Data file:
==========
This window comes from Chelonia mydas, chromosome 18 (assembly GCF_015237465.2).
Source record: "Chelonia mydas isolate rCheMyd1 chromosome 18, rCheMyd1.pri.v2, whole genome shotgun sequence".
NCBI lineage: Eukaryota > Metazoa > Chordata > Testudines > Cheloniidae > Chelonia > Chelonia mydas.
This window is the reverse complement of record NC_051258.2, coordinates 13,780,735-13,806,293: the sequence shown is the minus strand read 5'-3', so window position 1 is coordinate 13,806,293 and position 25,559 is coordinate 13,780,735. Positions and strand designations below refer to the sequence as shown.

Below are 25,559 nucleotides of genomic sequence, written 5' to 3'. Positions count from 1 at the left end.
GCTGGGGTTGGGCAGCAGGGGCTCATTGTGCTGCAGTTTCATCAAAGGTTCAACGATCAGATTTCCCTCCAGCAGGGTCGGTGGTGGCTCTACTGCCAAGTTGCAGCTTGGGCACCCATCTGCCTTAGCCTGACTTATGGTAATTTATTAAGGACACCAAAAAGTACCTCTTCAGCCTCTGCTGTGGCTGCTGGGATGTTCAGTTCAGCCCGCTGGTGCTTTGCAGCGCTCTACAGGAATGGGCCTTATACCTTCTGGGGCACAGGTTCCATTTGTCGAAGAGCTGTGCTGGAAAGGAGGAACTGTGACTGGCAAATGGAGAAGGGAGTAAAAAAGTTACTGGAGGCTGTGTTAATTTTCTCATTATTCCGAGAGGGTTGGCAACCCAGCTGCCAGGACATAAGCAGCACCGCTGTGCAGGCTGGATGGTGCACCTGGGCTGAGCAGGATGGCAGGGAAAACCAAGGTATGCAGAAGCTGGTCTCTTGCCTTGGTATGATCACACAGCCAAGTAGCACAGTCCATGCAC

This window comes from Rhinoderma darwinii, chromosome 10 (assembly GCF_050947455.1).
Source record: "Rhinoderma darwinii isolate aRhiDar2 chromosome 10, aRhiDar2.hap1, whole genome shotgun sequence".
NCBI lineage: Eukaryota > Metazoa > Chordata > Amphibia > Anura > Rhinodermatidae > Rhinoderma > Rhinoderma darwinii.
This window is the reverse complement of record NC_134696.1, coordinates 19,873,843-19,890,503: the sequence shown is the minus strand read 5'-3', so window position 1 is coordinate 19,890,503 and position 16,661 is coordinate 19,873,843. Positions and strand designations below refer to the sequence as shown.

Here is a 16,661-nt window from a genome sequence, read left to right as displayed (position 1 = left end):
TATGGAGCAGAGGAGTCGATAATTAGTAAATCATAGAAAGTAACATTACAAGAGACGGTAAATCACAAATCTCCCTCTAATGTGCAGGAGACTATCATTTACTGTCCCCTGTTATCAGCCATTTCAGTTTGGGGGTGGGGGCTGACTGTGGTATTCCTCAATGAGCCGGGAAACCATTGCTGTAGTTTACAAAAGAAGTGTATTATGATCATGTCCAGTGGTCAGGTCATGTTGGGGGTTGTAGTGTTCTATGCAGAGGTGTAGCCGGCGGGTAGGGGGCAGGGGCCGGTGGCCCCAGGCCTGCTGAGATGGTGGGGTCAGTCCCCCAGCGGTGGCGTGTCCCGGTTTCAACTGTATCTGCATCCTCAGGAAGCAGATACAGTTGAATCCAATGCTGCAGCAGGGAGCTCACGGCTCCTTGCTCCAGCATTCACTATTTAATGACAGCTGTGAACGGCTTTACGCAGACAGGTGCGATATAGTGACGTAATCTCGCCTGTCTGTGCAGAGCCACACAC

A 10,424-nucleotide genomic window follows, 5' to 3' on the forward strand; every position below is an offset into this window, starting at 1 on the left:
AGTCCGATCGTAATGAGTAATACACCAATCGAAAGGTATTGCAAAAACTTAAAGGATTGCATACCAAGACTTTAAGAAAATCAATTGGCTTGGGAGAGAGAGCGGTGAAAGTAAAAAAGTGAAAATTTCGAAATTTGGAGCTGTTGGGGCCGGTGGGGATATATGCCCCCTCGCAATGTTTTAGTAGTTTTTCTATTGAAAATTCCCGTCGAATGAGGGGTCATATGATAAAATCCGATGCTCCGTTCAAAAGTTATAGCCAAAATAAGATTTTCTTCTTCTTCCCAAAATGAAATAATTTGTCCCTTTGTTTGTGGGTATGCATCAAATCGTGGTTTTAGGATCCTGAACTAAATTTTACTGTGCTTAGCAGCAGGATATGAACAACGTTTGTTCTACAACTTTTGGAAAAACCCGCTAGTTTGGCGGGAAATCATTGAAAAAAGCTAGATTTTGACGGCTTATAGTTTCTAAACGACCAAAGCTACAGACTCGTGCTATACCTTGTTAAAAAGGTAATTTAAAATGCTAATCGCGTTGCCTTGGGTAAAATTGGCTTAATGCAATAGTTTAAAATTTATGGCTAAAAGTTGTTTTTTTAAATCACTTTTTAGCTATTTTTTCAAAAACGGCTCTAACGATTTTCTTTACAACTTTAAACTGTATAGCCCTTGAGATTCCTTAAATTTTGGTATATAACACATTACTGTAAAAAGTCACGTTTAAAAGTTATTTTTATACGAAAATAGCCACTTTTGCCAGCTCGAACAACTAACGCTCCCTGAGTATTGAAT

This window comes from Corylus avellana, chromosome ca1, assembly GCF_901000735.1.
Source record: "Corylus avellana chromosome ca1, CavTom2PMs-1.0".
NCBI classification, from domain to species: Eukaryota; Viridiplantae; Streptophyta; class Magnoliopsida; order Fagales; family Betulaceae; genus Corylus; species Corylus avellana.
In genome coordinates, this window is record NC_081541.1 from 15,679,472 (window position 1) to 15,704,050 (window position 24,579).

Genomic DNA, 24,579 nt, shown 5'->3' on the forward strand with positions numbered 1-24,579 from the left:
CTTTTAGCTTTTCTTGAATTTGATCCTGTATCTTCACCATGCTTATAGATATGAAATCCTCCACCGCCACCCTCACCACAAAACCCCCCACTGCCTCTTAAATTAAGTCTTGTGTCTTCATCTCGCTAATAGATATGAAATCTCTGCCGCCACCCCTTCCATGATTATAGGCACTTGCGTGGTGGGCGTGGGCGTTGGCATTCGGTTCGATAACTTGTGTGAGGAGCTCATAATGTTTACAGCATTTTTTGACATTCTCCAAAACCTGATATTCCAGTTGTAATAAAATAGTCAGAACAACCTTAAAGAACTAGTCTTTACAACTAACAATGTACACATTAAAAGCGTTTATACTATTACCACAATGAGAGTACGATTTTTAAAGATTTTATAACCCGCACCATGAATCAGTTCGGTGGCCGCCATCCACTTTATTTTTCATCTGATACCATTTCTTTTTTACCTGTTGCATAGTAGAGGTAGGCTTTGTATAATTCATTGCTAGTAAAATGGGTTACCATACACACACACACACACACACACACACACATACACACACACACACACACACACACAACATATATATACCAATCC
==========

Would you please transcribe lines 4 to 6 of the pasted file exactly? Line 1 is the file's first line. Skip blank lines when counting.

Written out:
This window is the reverse complement of record NC_051258.2, coordinates 13,780,735-13,806,293: the sequence shown is the minus strand read 5'-3', so window position 1 is coordinate 13,806,293 and position 25,559 is coordinate 13,780,735. Positions and strand designations below refer to the sequence as shown.

Below are 25,559 nucleotides of genomic sequence, written 5' to 3'. Positions count from 1 at the left end.
GCTGGGGTTGGGCAGCAGGGGCTCATTGTGCTGCAGTTTCATCAAAGGTTCAACGATCAGATTTCCCTCCAGCAGGGTCGGTGGTGGCTCTACTGCCAAGTTGCAGCTTGGGCACCCATCTGCCTTAGCCTGACTTATGGTAATTTATTAAGGACACCAAAAAGTACCTCTTCAGCCTCTGCTGTGGCTGCTGGGATGTTCAGTTCAGCCCGCTGGTGCTTTGCAGCGCTCTACAGGAATGGGCCTTATACCTTCTGGGGCACAGGTTCCATTTGTCGAAGAGCTGTGCTGGAAAGGAGGAACTGTGACTGGCAAATGGAGAAGGGAGTAAAAAAGTTACTGGAGGCTGTGTTAATTTTCTCATTATTCCGAGAGGGTTGGCAACCCAGCTGCCAGGACATAAGCAGCACCGCTGTGCAGGCTGGATGGTGCACCTGGGCTGAGCAGGATGGCAGGGAAAACCAAGGTATGCAGAAGCTGGTCTCTTGCCTTGGTATGATCACACAGCCAAGTAGCACAGTCCATGCAC